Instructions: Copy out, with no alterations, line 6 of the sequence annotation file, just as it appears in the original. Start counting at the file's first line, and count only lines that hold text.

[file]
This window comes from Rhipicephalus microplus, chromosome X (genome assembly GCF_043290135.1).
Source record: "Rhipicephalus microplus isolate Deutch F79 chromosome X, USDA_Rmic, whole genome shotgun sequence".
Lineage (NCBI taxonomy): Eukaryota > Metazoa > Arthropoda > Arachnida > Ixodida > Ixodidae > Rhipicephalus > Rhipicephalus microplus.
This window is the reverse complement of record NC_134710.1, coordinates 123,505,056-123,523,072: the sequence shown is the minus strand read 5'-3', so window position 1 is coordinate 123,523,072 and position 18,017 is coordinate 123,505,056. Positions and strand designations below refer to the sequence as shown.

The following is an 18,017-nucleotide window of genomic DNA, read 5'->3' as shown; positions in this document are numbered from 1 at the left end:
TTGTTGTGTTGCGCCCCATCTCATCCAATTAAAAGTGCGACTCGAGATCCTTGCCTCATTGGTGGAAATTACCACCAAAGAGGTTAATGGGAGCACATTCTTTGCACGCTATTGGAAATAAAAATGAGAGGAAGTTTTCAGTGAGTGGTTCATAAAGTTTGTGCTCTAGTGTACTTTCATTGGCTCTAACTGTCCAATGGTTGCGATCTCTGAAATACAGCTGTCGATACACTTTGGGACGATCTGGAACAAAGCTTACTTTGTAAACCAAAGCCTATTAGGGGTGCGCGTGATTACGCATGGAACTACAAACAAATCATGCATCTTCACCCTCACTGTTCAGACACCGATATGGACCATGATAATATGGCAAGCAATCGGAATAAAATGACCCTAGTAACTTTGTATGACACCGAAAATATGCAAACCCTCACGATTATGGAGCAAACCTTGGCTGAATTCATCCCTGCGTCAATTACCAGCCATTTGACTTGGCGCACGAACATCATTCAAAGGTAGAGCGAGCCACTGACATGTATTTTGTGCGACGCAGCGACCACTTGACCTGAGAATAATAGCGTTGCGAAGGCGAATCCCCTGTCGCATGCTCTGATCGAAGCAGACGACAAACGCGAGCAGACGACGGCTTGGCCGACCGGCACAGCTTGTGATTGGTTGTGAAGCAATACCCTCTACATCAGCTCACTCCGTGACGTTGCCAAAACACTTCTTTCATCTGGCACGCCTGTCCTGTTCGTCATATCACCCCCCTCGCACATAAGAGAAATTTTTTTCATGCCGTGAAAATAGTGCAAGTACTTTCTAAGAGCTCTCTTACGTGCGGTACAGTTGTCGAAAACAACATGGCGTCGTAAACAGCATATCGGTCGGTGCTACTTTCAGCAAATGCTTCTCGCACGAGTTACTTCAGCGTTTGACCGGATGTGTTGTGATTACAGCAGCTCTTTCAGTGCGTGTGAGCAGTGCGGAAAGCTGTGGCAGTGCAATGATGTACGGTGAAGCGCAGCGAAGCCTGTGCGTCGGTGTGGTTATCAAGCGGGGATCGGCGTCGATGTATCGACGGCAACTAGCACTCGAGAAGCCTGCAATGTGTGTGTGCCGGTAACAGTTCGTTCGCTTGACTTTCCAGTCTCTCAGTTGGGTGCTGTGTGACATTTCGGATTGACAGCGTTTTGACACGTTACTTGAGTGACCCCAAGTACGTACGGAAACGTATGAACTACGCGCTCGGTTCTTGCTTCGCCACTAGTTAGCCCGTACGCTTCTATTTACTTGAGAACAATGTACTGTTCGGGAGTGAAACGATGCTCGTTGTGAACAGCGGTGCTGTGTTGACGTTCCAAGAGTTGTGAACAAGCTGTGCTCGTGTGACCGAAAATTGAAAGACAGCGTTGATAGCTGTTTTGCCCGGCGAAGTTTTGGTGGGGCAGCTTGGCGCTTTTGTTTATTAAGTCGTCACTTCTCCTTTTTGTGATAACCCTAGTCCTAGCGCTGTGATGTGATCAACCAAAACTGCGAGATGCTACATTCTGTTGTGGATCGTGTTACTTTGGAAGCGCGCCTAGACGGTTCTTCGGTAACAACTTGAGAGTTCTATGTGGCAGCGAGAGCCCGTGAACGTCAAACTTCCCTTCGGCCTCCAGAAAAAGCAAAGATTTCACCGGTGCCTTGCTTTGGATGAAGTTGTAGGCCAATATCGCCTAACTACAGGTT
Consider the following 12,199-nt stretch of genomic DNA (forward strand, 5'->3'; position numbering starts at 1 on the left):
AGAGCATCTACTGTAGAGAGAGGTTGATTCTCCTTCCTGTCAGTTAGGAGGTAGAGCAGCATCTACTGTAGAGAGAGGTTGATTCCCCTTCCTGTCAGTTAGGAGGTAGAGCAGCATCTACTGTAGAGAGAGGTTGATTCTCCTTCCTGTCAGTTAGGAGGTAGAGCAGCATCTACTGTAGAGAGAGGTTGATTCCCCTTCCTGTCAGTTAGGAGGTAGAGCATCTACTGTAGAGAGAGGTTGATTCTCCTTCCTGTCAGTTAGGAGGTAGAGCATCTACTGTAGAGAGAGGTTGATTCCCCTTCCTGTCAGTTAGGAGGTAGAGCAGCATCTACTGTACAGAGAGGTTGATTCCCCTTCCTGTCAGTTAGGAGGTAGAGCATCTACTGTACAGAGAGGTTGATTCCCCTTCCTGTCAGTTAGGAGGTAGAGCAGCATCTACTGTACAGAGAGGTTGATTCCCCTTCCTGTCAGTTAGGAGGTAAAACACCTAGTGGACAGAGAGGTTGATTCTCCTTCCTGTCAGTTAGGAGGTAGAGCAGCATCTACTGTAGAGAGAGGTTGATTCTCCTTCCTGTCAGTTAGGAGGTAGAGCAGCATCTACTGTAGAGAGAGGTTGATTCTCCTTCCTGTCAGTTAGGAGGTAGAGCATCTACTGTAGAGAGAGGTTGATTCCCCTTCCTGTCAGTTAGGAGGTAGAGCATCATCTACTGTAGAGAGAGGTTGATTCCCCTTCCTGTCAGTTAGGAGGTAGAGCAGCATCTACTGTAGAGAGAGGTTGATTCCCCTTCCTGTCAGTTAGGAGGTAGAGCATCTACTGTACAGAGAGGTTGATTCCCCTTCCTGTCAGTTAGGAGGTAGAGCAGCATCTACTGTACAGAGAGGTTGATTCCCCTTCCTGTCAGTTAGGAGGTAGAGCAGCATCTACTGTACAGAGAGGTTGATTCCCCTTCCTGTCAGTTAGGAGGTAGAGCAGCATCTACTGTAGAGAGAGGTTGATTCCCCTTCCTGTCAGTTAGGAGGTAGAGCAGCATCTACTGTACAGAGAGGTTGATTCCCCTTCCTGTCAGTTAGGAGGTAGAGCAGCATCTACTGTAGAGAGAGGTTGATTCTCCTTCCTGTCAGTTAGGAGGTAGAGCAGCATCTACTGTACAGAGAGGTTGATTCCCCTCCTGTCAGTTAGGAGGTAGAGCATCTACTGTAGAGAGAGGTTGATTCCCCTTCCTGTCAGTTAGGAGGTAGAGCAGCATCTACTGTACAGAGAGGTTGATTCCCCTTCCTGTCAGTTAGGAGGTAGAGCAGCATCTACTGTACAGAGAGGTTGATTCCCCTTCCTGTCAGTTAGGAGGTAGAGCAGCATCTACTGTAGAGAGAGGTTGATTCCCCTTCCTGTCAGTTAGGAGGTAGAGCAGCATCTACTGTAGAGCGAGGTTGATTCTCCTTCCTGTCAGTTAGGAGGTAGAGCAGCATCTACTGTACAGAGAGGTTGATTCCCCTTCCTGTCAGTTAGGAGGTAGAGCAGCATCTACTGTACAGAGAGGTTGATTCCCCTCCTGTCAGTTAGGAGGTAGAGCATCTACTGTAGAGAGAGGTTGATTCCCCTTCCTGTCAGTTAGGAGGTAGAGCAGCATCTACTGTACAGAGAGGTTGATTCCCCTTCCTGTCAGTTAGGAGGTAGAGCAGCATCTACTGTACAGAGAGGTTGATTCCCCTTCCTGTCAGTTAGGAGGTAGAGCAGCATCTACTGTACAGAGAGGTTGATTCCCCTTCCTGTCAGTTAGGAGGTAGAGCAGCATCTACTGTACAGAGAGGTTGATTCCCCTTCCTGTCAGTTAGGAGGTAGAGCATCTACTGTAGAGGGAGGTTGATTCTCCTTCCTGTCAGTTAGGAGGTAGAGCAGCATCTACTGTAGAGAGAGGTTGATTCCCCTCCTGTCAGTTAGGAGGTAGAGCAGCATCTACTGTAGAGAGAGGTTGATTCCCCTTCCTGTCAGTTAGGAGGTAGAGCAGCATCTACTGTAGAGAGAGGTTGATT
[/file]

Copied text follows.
TTGTTGTGTTGCGCCCCATCTCATCCAATTAAAAGTGCGACTCGAGATCCTTGCCTCATTGGTGGAAATTACCACCAAAGAGGTTAATGGGAGCACATTCTTTGCACGCTATTGGAAATAAAAATGAGAGGAAGTTTTCAGTGAGTGGTTCATAAAGTTTGTGCTCTAGTGTACTTTCATTGGCTCTAACTGTCCAATGGTTGCGATCTCTGAAATACAGCTGTCGATACACTTTGGGACGATCTGGAACAAAGCTTACTTTGTAAACCAAAGCCTATTAGGGGTGCGCGTGATTACGCATGGAACTACAAACAAATCATGCATCTTCACCCTCACTGTTCAGACACCGATATGGACCATGATAATATGGCAAGCAATCGGAATAAAATGACCCTAGTAACTTTGTATGACACCGAAAATATGCAAACCCTCACGATTATGGAGCAAACCTTGGCTGAATTCATCCCTGCGTCAATTACCAGCCATTTGACTTGGCGCACGAACATCATTCAAAGGTAGAGCGAGCCACTGACATGTATTTTGTGCGACGCAGCGACCACTTGACCTGAGAATAATAGCGTTGCGAAGGCGAATCCCCTGTCGCATGCTCTGATCGAAGCAGACGACAAACGCGAGCAGACGACGGCTTGGCCGACCGGCACAGCTTGTGATTGGTTGTGAAGCAATACCCTCTACATCAGCTCACTCCGTGACGTTGCCAAAACACTTCTTTCATCTGGCACGCCTGTCCTGTTCGTCATATCACCCCCCTCGCACATAAGAGAAATTTTTTTCATGCCGTGAAAATAGTGCAAGTACTTTCTAAGAGCTCTCTTACGTGCGGTACAGTTGTCGAAAACAACATGGCGTCGTAAACAGCATATCGGTCGGTGCTACTTTCAGCAAATGCTTCTCGCACGAGTTACTTCAGCGTTTGACCGGATGTGTTGTGATTACAGCAGCTCTTTCAGTGCGTGTGAGCAGTGCGGAAAGCTGTGGCAGTGCAATGATGTACGGTGAAGCGCAGCGAAGCCTGTGCGTCGGTGTGGTTATCAAGCGGGGATCGGCGTCGATGTATCGACGGCAACTAGCACTCGAGAAGCCTGCAATGTGTGTGTGCCGGTAACAGTTCGTTCGCTTGACTTTCCAGTCTCTCAGTTGGGTGCTGTGTGACATTTCGGATTGACAGCGTTTTGACACGTTACTTGAGTGACCCCAAGTACGTACGGAAACGTATGAACTACGCGCTCGGTTCTTGCTTCGCCACTAGTTAGCCCGTACGCTTCTATTTACTTGAGAACAATGTACTGTTCGGGAGTGAAACGATGCTCGTTGTGAACAGCGGTGCTGTGTTGACGTTCCAAGAGTTGTGAACAAGCTGTGCTCGTGTGACCGAAAATTGAAAGACAGCGTTGATAGCTGTTTTGCCCGGCGAAGTTTTGGTGGGGCAGCTTGGCGCTTTTGTTTATTAAGTCGTCACTTCTCCTTTTTGTGATAACCCTAGTCCTAGCGCTGTGATGTGATCAACCAAAACTGCGAGATGCTACATTCTGTTGTGGATCGTGTTACTTTGGAAGCGCGCCTAGACGGTTCTTCGGTAACAACTTGAGAGTTCTATGTGGCAGCGAGAGCCCGTGAACGTCAAACTTCCCTTCGGCCTCCAGAAAAAGCAAAGATTTCACCGGTGCCTTGCTTTGGATGAAGTTGTAGGCCAATATCGCCTAACTACAGGTT